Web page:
CSU Strengthening Language Studies

COLUMBUS, Ga. -- Luis Garcia says his CSU Spanish language degree is serving him well.

The Bronx native and former military serviceman graduated last spring and works for Staffing Solutions in Columbus. As a staffing supervisor and bilingual recruiter, he breaks down the language barrier between prospective local employers and a growing demographic of qualified Spanish-speaking workers.

Eventually, he plans to teach at the collegiate level and further serve area Spanish-speaking residents as a bilingual minister.

Meanwhile, recent French education graduate Jennifer Robinson chairs Shaw High School’s Foreign Language Department, leading a team of educators that includes three Spanish teachers and a Japanese language specialist.

Garcia’s and Robinson’s endeavors reflects the significance of CSU's newly designated Department of Modern and Classical Languages.

The shift — dividing the former Department of Languages and Literature, also creating a Department of English — has CSU well positioned to prepare students to thrive in an increasingly global professional world.

The change also means a Woodall-to-Faculty Office Building relocation by summer and a forthcoming Bachelor’s Degree in Modern Languages. The current degree programs in French and Spanish, plus those leading to teaching certification, will become separate tracks under the new degree program.

Additional language, literature and culture-oriented tracks are expected as the department continues to administer minors in French and Spanish and support minors in Latin American Studies and linguistics.

“We’re excited about this,” said Associate Professor Alyce Cook, who has taught Spanish at CSU since 1994. “This expansion will provide students more flexibility, since many will go on to graduate or professional schools to become lawyers, doctors and educators.”

The Spanish education program, she added, recently produced Leslie Maxwell and Alex Conrad, who currently are University of Alabama in Huntsville faculty after completing their doctorates at the University of Virginia in the nation’s fifth-ranked Spanish Ph.D. program.

“Others (like Garcia) go directly into the working world, finding their foreign language major useful for careers in business, the government and international agencies,” said Cook, who is joined by full-time faculty Cecile Accilien (French), Jose Barroso Castro (Spanish), Sonia Rivera (Spanish) and chair Jackie Konan (French).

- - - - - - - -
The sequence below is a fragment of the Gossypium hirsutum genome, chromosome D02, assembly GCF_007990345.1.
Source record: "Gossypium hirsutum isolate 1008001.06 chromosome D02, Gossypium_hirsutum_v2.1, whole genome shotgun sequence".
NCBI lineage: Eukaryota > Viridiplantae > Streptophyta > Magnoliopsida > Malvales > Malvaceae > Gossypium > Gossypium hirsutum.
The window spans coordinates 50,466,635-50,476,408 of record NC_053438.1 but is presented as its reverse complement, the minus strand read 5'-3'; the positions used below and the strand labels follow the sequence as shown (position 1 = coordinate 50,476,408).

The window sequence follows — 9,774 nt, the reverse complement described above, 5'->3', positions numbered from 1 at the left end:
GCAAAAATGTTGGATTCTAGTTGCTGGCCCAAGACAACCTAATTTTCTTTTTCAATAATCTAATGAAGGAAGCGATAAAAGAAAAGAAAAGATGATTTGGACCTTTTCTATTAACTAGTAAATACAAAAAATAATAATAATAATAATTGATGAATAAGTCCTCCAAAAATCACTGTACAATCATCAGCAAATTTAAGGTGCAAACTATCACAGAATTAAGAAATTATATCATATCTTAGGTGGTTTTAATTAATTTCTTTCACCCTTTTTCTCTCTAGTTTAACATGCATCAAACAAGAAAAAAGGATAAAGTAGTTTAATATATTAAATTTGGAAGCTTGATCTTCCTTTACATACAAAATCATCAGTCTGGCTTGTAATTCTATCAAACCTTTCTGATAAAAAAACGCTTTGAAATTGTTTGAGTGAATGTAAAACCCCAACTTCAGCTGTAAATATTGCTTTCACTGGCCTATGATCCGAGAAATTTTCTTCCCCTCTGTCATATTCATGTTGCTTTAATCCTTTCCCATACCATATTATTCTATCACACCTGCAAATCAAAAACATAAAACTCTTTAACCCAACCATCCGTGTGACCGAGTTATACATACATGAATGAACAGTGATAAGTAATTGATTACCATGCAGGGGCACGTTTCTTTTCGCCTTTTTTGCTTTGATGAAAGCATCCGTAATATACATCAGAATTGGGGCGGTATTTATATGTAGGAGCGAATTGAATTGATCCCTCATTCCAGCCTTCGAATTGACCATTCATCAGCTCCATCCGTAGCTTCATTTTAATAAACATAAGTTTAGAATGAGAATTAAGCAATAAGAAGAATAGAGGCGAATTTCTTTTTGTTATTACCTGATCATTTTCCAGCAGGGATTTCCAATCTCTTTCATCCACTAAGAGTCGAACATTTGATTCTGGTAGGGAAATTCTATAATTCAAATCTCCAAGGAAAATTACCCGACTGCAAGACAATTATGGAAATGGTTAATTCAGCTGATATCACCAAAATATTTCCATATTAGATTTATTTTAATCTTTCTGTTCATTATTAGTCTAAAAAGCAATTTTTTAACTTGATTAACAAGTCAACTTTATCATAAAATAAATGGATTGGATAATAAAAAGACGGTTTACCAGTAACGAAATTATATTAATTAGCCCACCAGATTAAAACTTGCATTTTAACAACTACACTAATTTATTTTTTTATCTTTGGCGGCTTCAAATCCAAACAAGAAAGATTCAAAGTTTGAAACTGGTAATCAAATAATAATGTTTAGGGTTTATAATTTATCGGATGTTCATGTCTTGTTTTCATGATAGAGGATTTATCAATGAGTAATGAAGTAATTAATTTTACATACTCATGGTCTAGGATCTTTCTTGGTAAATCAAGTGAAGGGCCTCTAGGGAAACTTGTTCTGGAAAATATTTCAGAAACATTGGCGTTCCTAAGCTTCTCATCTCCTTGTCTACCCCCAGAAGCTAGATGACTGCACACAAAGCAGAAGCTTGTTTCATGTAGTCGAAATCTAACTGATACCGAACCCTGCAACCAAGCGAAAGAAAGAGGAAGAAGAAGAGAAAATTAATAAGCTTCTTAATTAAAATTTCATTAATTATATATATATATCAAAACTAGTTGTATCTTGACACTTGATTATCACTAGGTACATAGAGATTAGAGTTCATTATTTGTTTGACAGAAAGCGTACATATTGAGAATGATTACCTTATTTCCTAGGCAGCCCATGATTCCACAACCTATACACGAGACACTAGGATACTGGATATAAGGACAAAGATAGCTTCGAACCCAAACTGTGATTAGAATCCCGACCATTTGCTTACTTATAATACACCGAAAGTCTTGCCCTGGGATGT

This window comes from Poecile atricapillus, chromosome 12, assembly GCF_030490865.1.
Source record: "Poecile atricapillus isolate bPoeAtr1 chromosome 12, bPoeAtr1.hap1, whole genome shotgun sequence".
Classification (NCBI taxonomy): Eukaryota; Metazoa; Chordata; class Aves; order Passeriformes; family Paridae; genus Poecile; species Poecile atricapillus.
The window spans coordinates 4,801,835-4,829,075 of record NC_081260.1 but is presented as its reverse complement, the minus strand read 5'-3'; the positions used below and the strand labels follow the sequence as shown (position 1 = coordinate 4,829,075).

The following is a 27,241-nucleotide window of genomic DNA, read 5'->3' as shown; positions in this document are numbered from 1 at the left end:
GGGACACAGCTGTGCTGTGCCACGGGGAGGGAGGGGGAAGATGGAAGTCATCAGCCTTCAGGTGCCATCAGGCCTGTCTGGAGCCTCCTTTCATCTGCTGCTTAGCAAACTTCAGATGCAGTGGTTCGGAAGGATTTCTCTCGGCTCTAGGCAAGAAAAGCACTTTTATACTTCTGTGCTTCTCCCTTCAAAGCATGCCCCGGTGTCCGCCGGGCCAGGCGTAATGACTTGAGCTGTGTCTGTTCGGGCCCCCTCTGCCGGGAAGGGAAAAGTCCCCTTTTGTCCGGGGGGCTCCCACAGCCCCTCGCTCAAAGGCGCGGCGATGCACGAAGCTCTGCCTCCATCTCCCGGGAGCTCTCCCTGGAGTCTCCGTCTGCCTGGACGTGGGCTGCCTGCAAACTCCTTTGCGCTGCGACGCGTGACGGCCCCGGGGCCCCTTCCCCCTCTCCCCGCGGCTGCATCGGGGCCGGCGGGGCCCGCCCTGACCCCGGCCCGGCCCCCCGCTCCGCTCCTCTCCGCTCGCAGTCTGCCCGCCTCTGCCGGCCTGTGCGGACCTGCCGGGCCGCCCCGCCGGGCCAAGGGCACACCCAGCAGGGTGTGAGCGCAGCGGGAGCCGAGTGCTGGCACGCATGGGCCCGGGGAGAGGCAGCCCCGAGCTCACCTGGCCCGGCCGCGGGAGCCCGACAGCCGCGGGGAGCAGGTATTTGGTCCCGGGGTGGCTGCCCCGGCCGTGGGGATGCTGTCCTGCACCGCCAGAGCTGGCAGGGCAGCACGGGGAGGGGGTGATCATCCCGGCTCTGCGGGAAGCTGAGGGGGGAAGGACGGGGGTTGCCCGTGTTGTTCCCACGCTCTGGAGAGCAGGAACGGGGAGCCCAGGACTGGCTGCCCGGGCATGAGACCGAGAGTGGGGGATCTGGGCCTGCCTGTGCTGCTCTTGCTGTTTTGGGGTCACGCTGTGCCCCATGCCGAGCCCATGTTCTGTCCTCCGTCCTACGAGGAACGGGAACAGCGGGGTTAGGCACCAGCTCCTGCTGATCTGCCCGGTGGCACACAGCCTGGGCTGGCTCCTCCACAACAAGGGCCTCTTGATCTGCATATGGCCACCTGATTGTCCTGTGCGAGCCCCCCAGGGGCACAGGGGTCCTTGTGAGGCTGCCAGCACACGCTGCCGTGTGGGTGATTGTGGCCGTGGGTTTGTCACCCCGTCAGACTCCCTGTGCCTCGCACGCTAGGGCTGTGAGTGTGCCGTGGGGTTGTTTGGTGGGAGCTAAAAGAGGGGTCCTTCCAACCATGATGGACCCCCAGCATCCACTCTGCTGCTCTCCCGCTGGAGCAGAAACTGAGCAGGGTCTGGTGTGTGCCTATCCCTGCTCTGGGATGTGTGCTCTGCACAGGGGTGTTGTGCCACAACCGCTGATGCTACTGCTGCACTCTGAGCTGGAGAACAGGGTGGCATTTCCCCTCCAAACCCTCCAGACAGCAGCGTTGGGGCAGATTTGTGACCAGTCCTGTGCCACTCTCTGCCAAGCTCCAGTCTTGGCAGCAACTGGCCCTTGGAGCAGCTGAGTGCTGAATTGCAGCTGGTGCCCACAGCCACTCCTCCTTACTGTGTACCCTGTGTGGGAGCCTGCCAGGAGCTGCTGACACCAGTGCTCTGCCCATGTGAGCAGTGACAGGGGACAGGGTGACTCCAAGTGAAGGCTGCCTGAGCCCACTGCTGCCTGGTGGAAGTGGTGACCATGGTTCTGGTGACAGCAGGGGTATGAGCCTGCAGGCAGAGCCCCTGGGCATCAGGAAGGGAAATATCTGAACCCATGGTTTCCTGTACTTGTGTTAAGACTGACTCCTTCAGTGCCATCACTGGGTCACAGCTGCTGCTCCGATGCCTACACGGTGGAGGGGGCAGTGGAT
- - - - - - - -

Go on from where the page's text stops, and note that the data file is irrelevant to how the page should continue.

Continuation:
“We’ll add a full-time linguistics professor and we’re supported by talented adjunct professors and a strong administrative staff,” Cook said.

The change culminates a 10-year effort guided by Master of Public Administration Program Director Bill Chappell while he was College of Arts and Letters Dean.

“While modern and classical languages historically constitutes the framework of a liberal arts education, the discipline’s importance is magnified by the present era of globalization,” Chappell said.

The study of languages also goes beyond reading, speaking and writing as students exercise critical thinking skills and analyze abstract concepts, he said.

“The students are introduced to the richness of the civilizations of the past, as well as to the mosaic of contemporary culture in the areas of the arts, societal trends, politics and behaviors.”

The department collaborates with CSU's Center for International Education to provide students with study abroad opportunities such as summer trips to Mexico and France and other cultural exchange opportunities that include the International Student Exchange Program, through which four CSU students have studies at French universities. “Through the CIE, our department looks forward to increasing CSU participation in these types of programs,” Konan said.

The department also will build upon cultural immersion programs on campus, such as the three-year old Cine Club film series and “conversation tables” that support both French and Spanish curriculums each semester. Also, the annual French Immersion Day involves poetry readings, music, art workshops, topical discussions and more with communication exclusively in French. Programs have been staged on campus and at Fort Benning’s Uchee Creek.

Chappell said students who participate in such modern and classical language programs learn to view themselves as citizens of the world. “They are encouraged to appreciate cultural diversity, both around the world and here at home.”

For more information, go to http://languages.colstate.edu.